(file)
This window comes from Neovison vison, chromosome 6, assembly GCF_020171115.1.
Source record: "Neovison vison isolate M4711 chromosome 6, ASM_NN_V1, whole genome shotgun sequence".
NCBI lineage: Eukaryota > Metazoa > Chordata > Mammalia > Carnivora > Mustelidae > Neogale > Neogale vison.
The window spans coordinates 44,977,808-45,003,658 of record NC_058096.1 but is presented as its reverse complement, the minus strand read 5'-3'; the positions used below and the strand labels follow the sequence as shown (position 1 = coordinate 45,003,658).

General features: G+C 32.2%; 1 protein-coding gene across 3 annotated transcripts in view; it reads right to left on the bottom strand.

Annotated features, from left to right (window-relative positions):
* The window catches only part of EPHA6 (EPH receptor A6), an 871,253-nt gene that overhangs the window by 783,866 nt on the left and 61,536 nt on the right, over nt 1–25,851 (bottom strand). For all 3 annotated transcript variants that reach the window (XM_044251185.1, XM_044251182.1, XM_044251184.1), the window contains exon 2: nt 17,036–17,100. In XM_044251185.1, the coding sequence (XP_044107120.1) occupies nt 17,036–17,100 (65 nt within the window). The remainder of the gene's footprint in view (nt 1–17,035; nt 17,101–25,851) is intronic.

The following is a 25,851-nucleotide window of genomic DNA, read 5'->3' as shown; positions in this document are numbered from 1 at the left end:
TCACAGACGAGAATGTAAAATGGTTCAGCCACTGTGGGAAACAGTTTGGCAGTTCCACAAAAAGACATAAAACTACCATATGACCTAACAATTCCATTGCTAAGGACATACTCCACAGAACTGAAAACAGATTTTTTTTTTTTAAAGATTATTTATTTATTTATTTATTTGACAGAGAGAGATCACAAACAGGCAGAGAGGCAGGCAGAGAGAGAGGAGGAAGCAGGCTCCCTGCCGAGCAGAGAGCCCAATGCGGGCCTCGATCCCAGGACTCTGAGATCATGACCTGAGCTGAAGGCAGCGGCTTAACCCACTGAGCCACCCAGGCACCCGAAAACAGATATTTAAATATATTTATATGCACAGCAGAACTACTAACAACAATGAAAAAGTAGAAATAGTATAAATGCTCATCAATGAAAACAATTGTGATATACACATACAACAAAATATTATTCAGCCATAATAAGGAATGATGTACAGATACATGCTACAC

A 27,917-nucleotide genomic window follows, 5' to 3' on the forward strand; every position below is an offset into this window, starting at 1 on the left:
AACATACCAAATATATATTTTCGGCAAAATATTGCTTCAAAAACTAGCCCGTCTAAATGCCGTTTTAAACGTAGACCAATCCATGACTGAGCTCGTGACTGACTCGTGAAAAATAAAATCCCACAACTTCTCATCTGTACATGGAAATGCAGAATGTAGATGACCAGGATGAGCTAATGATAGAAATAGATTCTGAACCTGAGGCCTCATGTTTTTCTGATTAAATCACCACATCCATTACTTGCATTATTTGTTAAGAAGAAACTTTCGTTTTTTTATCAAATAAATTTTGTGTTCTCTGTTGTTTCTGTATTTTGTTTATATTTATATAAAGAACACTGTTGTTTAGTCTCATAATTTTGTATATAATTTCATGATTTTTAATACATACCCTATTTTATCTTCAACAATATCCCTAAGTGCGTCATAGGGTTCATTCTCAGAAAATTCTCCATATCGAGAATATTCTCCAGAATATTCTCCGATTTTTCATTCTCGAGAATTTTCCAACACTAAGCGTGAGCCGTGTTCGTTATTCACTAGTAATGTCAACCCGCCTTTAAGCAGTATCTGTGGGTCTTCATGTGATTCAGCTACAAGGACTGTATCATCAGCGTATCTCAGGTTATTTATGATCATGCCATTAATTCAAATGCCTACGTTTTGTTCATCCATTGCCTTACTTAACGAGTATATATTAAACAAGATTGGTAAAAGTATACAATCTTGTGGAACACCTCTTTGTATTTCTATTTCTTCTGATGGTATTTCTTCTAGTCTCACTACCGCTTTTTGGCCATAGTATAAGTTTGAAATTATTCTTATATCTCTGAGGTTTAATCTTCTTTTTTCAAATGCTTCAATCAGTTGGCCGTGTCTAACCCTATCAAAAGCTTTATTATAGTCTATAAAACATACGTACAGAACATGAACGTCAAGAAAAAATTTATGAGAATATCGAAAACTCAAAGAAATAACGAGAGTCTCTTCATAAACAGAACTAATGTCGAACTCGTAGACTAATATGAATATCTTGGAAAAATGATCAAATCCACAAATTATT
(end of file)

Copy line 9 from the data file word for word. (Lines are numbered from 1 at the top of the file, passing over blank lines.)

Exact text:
TCACAGACGAGAATGTAAAATGGTTCAGCCACTGTGGGAAACAGTTTGGCAGTTCCACAAAAAGACATAAAACTACCATATGACCTAACAATTCCATTGCTAAGGACATACTCCACAGAACTGAAAACAGATTTTTTTTTTTTAAAGATTATTTATTTATTTATTTATTTGACAGAGAGAGATCACAAACAGGCAGAGAGGCAGGCAGAGAGAGAGGAGGAAGCAGGCTCCCTGCCGAGCAGAGAGCCCAATGCGGGCCTCGATCCCAGGACTCTGAGATCATGACCTGAGCTGAAGGCAGCGGCTTAACCCACTGAGCCACCCAGGCACCCGAAAACAGATATTTAAATATATTTATATGCACAGCAGAACTACTAACAACAATGAAAAAGTAGAAATAGTATAAATGCTCATCAATGAAAACAATTGTGATATACACATACAACAAAATATTATTCAGCCATAATAAGGAATGATGTACAGATACATGCTACAC